It’s a select community. Only 11 state insurance commissioners across the country are elected rather than appointed. Wayne Goodwin is now one of the 11. He won the Nov. 4 election to succeed Jim Long, who first won the job in 1984 and stayed 24 years.
In an interview with Insurance Journal’s Andrew Simpson (see Dec. 1, 2008 issue of magazine), Goodwin noted that elected commissioners tend to serve longer than appointed commissioners. No doubt Jim Long, who was first elected in 1984, skewed those statistics. To his credit, the long-serving Long wasn’t forced out by scandal after 24 years; he decided on his own not to run for re-election.
Goodwin certainly needs no introduction to the Tar Heel State and its residents. He is a graduate of the University of North Carolina at Chapel Hill as well as the UNC School of law. He practiced law for 13 years before being elected in 1996 to the state House of Representatives where he served for eight years. In 2004 he lost a race for labor commissioner but that same year, his wife, Melanie, was elected to succeed him in the House.
In early 2005, Long asked him to be his assistant commissioner of insurance. In that capacity he has also served as the assistant state fire marshal. The fact that he has experience in the department was probably the key to his victory, Goodwin acknowledges.
Along with his legal, political and regulatory background, he brings a recognition of the value of independent agents. In fact, he is already setting up a series of meetings across the state with agents.
He wants to find ways for the department to utilize new technology — vowing to update the Web site regularly and even blog to keep people informed.
Even more important perhaps than his victory was the campaign that he and his opponent ran. The race was a test of publicly financed campaigns authorized by the state Legislature. Goodwin was the first candidate to accept public financing; his Republican opponent did as well.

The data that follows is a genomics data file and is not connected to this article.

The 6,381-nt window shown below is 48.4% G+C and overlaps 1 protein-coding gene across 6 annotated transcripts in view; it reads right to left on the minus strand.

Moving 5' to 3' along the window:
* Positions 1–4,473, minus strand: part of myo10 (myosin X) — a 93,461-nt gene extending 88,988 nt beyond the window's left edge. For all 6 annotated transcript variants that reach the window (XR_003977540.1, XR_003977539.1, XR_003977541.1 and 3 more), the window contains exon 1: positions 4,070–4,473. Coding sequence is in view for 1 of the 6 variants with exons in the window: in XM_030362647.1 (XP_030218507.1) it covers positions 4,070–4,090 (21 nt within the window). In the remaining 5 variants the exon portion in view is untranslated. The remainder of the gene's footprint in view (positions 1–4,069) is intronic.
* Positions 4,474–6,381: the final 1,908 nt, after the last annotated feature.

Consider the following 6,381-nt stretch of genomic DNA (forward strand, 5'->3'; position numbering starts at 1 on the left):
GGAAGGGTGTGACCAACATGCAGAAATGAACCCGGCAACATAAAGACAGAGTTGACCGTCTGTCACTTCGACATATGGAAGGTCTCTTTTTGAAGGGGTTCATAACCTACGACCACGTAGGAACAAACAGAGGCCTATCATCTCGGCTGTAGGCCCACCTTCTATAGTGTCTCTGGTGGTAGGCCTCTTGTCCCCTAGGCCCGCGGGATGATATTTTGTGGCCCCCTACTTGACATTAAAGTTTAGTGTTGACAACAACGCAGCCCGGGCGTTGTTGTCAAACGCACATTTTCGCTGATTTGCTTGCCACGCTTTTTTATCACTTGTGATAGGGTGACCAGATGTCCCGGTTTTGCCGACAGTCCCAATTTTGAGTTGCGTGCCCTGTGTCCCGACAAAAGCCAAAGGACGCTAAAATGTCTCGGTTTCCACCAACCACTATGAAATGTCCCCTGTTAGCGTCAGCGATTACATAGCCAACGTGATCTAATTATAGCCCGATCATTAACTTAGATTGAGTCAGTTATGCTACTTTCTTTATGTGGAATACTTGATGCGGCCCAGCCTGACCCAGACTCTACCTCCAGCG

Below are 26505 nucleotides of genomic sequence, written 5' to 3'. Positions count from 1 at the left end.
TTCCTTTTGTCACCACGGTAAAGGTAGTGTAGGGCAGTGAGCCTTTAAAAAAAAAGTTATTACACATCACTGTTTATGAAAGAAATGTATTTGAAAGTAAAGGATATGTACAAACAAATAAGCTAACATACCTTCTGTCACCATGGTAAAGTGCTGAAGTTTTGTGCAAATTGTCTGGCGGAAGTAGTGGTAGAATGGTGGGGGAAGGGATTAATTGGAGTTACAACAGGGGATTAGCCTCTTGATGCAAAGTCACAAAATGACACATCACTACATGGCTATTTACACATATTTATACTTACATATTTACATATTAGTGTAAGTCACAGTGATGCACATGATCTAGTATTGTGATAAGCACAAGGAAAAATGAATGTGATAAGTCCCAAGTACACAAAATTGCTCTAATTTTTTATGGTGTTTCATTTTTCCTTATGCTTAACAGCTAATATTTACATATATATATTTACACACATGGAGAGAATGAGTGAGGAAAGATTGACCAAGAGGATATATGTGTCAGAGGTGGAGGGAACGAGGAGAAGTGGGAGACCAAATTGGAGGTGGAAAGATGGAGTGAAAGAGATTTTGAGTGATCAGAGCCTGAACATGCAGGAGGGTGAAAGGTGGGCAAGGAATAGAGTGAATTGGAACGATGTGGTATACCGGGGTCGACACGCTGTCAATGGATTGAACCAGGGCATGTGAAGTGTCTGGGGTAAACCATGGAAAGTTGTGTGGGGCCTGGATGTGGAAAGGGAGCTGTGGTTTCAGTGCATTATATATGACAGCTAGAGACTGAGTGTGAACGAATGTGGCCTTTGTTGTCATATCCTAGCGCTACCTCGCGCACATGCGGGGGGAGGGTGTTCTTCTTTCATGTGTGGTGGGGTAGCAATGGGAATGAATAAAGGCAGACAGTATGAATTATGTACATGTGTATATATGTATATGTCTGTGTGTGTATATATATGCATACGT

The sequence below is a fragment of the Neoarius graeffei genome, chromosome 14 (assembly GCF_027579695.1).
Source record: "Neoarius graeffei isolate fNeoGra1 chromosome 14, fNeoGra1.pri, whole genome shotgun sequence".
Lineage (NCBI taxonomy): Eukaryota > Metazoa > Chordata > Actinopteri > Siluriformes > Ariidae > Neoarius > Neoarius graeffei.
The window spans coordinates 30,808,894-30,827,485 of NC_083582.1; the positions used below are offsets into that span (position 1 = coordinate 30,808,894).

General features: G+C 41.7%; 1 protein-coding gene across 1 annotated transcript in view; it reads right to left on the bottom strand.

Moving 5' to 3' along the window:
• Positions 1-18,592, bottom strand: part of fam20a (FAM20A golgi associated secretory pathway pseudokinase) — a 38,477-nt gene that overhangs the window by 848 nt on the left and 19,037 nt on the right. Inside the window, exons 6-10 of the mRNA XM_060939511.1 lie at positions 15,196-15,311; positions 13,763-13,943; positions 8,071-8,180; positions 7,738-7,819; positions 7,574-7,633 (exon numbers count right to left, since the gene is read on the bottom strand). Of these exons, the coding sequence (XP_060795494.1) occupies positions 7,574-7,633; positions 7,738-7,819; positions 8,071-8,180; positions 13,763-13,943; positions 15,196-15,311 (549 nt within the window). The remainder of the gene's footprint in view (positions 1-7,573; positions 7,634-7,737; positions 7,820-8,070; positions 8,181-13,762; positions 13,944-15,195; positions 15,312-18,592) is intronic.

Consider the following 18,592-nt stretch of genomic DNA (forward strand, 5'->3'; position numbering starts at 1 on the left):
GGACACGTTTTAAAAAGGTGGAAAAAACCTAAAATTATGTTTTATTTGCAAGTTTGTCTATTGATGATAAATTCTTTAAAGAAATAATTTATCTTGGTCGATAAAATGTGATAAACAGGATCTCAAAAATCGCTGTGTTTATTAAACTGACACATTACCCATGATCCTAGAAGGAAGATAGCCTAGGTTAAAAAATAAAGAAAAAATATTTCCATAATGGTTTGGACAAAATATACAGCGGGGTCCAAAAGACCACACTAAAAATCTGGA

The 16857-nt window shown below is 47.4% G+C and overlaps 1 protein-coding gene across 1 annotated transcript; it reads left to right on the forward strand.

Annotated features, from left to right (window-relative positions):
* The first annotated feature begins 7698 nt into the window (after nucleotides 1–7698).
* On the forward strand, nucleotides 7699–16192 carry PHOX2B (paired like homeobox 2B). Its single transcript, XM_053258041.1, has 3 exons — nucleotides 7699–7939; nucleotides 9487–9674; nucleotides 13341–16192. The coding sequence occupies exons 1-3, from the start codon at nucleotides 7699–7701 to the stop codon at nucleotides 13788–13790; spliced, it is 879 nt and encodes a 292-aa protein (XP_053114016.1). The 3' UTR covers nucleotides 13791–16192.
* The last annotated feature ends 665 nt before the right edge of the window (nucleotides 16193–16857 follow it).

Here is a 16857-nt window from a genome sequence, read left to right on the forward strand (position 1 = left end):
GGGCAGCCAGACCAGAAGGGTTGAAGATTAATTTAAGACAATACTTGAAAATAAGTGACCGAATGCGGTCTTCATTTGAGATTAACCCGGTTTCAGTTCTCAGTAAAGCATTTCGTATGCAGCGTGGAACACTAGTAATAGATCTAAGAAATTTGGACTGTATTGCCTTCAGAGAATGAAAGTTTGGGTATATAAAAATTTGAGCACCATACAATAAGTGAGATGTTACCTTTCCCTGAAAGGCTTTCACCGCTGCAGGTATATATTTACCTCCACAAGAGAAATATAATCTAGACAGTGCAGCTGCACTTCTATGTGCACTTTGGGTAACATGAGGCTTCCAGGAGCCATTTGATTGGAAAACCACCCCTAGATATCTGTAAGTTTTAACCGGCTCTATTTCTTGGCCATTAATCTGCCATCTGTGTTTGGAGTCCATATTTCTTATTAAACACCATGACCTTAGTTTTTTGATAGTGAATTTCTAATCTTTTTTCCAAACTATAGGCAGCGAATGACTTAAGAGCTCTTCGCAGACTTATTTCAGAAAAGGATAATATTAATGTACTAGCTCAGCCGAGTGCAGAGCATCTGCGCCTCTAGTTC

Goodwin thinks the test was a success. In 2004, 66 percent of the funds raised by candidates for insurance commissioner were from entities regulated by the department. But this election, that percentage plummeted to just five percent.
Elected commissioners face different pressures than appointed commissioners, with fundraising being just one of them. It seems right to limit the funds from special interests, whether insurers or trial lawyers, for this job. Freeing candidates from fundraising promises to put the focus on substance and qualifications over process and politics. It could lessen the power of incumbency and the corrosion of conflicts of interest.
Now more than ever the job of state insurance commissioner requires knowledge, not connections; judgment, not favoritism. Perhaps the North Carolina experiment with public financing will become a model for other states where commissioners are elected, further advancing the goal of not more regulation but better regulation.
Meanwhile, congratulations are in order for Commissioner Goodwin not only for winning but also for the way he did it. He really is a member of a very select community now.
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